July 1 coronavirus news

By Ben Westcott, Adam Renton, Meg Wagner, Melissa Macaya and Mike Hayes, CNN

Updated 0400 GMT (1200 HKT) July 2, 2020
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8:33 a.m. ET, July 1, 2020

At least 19 US states have paused reopening plans as cases rise

From CNN's Madeline Holcombe

Surges in new Covid-19 infections have paused or rolled back reopening plans in at least 19 states as the nation's top infectious disease doctor offered a bleak warning: Americans need to take sensible measures to curb the spread or risk seeing 100,000 new cases a day.

"We are now having 40,000 cases a day. I would not be surprised if we go up to 100,000 a day if this does not turn around," Director of the National Institute for Allergy and Infectious Diseases Dr. Anthony Fauci told a Senate committee yesterday. 

Turning it around will take a coordinated, collaborative effort, he said at the hearing, not the "disparate responses" the nation has shown so far.

Only two US states — New Jersey and Rhode Island — are showing a downward trend in cases compared to the last week while at least 37 states have seen an increase in cases. At least 12 states of those states are seeing a 50% or more increase in cases.

Here's where cases are increasing across the US:

8:38 a.m. ET, July 1, 2020

23-year-old who recovered from coronavirus says she thinks Texas opened too soon

From CNN's Adrienne Vogt

Peyton Chesser on CNN's "New Day" on July 1.
Peyton Chesser on CNN's "New Day" on July 1. CNN

Peyton Chesser, a 23-year-old Texas resident who recently recovered from coronavirus, says she thinks the state opened too soon, and it’s been a challenge to sift through conflicting messages about the virus from federal and state officials.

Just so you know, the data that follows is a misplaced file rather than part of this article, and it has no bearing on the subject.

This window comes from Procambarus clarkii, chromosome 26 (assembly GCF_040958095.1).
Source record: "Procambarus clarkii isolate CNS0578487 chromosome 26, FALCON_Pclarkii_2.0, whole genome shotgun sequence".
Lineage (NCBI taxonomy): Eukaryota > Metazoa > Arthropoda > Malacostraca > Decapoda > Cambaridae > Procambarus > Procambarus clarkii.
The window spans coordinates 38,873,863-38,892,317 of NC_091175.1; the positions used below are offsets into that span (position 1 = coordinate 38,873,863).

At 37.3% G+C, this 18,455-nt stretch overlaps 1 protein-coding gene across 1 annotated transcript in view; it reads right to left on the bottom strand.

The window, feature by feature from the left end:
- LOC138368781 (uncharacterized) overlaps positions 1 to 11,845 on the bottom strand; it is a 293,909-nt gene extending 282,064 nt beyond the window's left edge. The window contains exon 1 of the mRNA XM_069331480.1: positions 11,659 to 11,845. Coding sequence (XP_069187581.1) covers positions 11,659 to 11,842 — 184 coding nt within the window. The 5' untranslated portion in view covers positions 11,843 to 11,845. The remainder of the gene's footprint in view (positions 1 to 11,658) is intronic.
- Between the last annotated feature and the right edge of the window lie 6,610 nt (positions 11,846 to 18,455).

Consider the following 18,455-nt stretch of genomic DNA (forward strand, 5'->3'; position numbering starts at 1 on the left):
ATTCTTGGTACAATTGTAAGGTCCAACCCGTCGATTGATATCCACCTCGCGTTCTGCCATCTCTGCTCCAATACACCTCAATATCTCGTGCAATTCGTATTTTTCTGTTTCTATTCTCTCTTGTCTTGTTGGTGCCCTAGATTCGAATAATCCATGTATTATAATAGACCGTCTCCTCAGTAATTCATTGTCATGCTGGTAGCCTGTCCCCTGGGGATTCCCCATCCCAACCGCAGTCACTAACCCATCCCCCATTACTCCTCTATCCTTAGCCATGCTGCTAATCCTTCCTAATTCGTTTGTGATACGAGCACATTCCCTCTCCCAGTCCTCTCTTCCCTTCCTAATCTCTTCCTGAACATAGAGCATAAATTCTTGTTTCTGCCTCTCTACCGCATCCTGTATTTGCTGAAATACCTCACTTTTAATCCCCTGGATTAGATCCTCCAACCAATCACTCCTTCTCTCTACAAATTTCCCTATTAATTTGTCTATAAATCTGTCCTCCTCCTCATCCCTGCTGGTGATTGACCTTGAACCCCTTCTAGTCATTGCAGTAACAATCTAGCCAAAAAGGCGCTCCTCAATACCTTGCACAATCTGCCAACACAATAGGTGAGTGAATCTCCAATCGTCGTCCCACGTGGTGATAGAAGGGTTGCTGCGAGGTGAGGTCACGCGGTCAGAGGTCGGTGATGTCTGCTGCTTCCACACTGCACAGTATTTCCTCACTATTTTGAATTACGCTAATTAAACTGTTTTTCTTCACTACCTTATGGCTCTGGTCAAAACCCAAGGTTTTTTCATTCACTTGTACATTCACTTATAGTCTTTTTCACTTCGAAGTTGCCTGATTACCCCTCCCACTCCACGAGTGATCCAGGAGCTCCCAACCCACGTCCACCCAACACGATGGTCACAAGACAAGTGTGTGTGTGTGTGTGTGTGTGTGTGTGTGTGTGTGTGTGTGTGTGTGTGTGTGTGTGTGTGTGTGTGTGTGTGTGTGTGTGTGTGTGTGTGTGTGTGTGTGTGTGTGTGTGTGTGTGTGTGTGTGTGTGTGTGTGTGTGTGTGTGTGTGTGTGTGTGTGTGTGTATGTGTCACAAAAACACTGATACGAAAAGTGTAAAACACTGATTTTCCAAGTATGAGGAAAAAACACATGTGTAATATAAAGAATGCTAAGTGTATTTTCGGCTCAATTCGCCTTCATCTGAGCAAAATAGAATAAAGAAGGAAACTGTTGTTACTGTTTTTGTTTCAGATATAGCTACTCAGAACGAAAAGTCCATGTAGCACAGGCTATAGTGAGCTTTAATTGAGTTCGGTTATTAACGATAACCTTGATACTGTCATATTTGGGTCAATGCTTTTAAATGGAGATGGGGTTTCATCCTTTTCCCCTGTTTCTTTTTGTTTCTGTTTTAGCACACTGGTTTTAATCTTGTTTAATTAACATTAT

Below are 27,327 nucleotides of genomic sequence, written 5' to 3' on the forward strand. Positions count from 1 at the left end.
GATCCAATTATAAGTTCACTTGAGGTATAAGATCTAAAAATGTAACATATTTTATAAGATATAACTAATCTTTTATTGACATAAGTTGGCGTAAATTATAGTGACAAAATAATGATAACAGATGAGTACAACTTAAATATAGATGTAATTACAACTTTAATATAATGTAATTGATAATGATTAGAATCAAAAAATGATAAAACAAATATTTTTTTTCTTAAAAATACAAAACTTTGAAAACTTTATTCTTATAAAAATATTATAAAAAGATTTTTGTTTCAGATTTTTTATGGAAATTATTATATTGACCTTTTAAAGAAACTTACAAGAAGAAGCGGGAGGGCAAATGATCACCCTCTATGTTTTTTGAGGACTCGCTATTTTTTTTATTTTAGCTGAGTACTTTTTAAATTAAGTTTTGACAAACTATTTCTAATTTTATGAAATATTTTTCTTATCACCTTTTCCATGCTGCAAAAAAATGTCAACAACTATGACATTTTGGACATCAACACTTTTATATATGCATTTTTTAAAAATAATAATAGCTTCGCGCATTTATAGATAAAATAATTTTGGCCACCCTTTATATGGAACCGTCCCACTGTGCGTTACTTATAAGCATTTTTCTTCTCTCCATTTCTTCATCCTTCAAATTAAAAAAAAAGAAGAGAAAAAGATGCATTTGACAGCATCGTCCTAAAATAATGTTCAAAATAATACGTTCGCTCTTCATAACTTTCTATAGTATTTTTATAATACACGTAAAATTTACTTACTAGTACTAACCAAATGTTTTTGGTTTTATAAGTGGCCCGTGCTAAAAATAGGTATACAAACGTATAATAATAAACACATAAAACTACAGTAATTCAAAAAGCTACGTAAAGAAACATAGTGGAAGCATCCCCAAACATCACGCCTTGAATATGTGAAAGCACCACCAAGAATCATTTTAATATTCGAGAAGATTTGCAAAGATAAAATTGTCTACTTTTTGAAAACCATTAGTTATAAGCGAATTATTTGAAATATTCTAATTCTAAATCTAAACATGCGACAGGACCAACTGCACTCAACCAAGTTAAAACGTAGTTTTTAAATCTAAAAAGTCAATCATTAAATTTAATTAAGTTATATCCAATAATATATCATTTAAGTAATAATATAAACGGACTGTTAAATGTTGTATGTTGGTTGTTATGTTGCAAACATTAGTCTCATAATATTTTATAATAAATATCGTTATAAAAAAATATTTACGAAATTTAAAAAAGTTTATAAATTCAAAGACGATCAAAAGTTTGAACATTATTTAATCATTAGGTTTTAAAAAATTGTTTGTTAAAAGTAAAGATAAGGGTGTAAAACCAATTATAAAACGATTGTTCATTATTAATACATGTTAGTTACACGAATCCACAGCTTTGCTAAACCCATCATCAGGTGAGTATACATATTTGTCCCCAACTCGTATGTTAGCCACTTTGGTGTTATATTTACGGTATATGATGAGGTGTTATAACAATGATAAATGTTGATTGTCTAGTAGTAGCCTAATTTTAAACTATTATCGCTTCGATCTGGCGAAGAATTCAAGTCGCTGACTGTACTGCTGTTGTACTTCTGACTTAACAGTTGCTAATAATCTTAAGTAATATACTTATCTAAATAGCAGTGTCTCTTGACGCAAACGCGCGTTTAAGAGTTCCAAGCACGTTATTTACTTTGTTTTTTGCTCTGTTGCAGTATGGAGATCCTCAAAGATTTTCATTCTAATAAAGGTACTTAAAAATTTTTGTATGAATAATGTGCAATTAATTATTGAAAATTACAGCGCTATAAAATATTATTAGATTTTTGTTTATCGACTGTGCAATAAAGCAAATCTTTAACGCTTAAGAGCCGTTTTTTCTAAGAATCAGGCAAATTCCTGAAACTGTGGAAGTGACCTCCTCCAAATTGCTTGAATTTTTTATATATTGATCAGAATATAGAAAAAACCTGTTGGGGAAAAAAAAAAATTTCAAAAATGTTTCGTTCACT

“It was really frustrating having to kind of decipher and shake through messages that I was getting from local, federal, state authorities on what is the right thing to do, what is OK to do,” she told CNN’s Erica Hill.

“For me, it was hard to decide what is appropriate if some states are completely locked down and my state is almost operating at full capacity, it was hard to know exactly where the line stood, just because there was so much conflicting information that I was receiving," she added. 

Chesser said she doesn’t know exactly how she contracted the virus, as she largely stayed home and followed guidelines for months.

She said she was sick for about eight days, and she experienced a sore throat, skin sensitivity and a cough. She lost her sense of smell and taste about four days into the virus, but she never experienced a high fever while she was sick.

As the state has experienced a jump in cases, Gov. Greg Abbott has closed bars in an attempt to prevent large crowds from congregating.

“I think taking a step back has made a lot of other people realize how serious it really is. And so my message to everyone in general is just do your part and take care of everyone in the community,” Chesser said.